Hypericum Elstead is one of the better Hypericums for berries. The berries start to colour pink in mid-august and last well into the autumn.
A medium height deciduous shrub - but sometimes semi-evergreen - with yellow flowers in summer, Hypericum Elstead responds well to hard pruning in early spring. If it is not pruned regularly in this way, then it tends to grow into a bit of an untidy shrub - little of interest at the bottom and all at the top. This would then suit it as a back of border position.
Hypericum Elstead is quite happy in more or less any soil. Perhaps not as popular as it should be for it is usually neglected.
Pruned to ground level each year will ensure a bushy compact shrub - full of flowers in summer and ensuing berries in late summer early autumn.
It has the dual attraction in that often, it will have flowers and fruit at the same time. The flowers are showy, in that there are many of them. Small, and almost like stars with their mass of anthers above the stellar petals.
The autumn foliage colour can also be attractive on the deciduous Hypericum range of shrubs. It is not generally realised that this shrub has aromatic foliage when crushed or brushed against!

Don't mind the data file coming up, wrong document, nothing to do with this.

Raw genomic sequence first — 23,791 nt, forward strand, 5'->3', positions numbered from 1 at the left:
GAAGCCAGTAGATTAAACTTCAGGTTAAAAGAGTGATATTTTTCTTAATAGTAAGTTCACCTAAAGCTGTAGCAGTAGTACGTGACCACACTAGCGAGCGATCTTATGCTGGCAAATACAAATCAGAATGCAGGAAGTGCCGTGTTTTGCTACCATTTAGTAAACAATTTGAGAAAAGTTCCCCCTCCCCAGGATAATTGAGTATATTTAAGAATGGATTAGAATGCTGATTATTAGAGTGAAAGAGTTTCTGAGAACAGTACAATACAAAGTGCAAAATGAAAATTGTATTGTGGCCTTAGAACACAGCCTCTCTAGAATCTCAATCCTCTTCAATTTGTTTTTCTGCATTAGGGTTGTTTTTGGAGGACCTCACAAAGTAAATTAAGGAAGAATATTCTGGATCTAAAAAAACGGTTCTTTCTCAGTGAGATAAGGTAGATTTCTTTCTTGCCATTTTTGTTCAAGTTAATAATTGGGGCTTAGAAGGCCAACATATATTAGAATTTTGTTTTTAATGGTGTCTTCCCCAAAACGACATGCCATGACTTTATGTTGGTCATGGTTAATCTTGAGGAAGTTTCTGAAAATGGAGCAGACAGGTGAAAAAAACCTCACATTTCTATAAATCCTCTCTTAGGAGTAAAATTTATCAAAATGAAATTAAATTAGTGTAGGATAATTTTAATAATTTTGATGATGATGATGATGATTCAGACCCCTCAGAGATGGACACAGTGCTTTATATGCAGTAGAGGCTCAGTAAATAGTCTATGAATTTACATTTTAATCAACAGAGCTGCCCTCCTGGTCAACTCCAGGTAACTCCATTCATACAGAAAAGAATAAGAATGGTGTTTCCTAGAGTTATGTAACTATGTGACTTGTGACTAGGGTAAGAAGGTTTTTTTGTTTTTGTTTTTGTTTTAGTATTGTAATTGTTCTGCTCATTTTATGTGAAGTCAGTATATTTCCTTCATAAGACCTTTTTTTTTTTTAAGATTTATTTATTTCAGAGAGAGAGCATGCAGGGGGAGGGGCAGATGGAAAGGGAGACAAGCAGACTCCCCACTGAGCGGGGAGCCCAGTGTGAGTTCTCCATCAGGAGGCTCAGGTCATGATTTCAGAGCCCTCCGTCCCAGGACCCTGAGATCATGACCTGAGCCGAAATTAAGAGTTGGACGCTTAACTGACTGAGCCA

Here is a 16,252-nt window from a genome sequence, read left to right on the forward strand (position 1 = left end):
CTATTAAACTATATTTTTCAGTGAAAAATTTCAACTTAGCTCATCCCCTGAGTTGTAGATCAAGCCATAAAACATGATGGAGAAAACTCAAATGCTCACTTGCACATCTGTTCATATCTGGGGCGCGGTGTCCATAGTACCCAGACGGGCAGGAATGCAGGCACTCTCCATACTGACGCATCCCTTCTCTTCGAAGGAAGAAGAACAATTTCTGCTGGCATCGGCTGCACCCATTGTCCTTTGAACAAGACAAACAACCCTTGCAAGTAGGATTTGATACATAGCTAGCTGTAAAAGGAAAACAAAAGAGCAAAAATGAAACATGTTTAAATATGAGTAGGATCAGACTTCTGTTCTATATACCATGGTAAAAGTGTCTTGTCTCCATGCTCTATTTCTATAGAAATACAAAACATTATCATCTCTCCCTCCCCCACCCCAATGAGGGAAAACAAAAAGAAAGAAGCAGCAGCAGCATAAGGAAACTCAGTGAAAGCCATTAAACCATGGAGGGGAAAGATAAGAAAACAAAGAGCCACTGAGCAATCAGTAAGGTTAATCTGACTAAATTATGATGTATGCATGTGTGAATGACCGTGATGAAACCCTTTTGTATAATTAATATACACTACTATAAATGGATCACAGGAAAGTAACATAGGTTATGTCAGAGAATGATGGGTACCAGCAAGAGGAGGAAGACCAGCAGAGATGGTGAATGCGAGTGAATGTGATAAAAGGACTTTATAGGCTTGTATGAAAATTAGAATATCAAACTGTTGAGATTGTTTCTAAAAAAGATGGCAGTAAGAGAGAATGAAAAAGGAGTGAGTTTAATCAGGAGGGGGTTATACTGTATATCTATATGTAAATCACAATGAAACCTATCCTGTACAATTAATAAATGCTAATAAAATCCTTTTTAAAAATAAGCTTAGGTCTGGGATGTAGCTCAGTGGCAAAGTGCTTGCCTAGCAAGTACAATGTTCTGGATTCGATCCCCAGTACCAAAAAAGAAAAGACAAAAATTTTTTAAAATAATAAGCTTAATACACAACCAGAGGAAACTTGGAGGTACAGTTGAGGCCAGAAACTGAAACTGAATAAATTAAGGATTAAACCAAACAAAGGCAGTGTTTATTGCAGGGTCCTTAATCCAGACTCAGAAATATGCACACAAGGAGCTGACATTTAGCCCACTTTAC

The flowers are yellow 'buttercups' borne freely at the tips of the branches. A rich golden yellow.
The shrub can suffer a little from assorted leaf spots and/or mildew. In my experience, this is generally as a result of the lack of attention that this - and other Hypericums - are often subjected to. Treatment on a preventive basis with a general fungicide will deter the leaf spots - but so will good plant husbandry!
Hypericum x inodorum Elstead will last for many years. Mulching in the late autumn or early spring will help keep it in healthy mode.
Hypericum inodorum Elstead will normally occupy a space of 3ft (90cm), but if grown well, will extend to around 4ft (1.2m) Height rarely exceeds 3ft.
Propagation of Hypericum Elstead. Easily rooted with either semi ripe cuttings or ripe cuttings in cold frame or other sheltered place. It can also be grown from seed - after firstly removing the fleshy outer. Autumn sowing in cold frame or cold greenhouse is best.
By David Hughes - firstname.lastname@example.org